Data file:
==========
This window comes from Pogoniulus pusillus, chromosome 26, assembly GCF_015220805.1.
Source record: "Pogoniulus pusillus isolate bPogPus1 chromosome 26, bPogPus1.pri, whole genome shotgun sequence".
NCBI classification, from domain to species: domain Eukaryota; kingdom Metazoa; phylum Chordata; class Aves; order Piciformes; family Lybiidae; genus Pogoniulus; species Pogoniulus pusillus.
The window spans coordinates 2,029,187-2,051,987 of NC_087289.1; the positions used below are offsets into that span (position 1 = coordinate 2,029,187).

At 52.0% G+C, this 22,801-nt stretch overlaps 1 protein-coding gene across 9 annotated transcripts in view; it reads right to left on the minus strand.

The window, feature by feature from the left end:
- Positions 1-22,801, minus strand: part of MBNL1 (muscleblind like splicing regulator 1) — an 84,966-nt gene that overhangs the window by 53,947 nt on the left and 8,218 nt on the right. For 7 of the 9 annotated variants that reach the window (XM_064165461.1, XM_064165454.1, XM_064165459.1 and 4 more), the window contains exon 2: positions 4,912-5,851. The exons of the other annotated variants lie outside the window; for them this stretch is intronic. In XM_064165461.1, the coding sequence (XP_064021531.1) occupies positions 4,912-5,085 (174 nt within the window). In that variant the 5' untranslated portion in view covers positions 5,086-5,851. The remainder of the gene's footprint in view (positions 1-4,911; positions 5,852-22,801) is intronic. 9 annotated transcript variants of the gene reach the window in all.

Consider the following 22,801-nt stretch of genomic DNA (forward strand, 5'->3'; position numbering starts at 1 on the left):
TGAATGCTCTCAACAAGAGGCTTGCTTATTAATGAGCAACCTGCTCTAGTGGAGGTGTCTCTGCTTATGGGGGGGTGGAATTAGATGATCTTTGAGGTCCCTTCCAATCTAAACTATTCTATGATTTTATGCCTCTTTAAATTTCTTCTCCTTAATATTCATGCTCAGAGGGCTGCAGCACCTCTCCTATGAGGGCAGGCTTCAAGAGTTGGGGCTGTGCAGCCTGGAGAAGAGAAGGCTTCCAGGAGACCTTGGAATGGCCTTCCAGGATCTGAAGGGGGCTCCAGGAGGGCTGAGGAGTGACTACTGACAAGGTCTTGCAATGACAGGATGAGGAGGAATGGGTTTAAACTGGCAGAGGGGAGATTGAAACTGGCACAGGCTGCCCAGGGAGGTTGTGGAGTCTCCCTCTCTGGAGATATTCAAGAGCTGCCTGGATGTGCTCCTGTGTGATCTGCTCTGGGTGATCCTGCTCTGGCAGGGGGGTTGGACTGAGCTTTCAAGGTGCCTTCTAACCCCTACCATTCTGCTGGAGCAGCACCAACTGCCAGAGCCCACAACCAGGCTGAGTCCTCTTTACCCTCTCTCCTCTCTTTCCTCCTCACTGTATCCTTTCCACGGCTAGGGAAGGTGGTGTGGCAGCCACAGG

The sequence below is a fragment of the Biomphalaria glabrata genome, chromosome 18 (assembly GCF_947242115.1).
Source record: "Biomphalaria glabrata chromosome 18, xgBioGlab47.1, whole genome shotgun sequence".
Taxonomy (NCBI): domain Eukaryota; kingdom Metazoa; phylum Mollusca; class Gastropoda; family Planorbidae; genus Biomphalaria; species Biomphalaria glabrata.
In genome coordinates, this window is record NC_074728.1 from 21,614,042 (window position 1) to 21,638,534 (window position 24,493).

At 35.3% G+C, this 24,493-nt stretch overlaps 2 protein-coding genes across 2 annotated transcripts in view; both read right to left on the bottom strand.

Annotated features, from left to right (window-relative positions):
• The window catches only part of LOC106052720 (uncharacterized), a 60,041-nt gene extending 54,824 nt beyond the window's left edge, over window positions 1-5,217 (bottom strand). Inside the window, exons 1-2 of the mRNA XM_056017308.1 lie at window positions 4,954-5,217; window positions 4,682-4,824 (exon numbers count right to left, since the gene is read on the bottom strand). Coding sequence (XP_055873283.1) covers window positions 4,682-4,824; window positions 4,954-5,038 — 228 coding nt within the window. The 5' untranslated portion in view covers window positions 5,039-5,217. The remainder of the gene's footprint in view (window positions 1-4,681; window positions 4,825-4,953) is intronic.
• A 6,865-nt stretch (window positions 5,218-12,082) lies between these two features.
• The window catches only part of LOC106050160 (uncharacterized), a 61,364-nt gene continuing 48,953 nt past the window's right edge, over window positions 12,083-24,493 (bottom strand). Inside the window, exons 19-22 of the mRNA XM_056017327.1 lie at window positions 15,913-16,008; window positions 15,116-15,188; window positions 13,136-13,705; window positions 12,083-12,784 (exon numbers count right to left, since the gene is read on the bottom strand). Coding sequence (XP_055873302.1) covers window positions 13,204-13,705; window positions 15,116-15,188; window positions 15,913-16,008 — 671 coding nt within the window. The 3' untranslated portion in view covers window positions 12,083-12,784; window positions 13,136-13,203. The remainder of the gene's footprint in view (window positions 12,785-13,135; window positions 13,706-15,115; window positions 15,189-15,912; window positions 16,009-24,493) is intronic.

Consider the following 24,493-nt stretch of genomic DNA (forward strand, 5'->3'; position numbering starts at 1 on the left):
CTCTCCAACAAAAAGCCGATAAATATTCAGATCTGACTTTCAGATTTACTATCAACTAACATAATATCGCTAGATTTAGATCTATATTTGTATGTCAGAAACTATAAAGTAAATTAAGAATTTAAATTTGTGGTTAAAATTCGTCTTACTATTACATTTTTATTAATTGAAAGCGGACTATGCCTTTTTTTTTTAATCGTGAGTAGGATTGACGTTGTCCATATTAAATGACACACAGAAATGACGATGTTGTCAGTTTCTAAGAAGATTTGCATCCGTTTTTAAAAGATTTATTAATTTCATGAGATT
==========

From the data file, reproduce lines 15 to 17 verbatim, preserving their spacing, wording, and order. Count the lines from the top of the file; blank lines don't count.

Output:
Annotated features, from left to right (window-relative positions):
• The window catches only part of LOC106052720 (uncharacterized), a 60,041-nt gene extending 54,824 nt beyond the window's left edge, over window positions 1-5,217 (bottom strand). Inside the window, exons 1-2 of the mRNA XM_056017308.1 lie at window positions 4,954-5,217; window positions 4,682-4,824 (exon numbers count right to left, since the gene is read on the bottom strand). Coding sequence (XP_055873283.1) covers window positions 4,682-4,824; window positions 4,954-5,038 — 228 coding nt within the window. The 5' untranslated portion in view covers window positions 5,039-5,217. The remainder of the gene's footprint in view (window positions 1-4,681; window positions 4,825-4,953) is intronic.
• A 6,865-nt stretch (window positions 5,218-12,082) lies between these two features.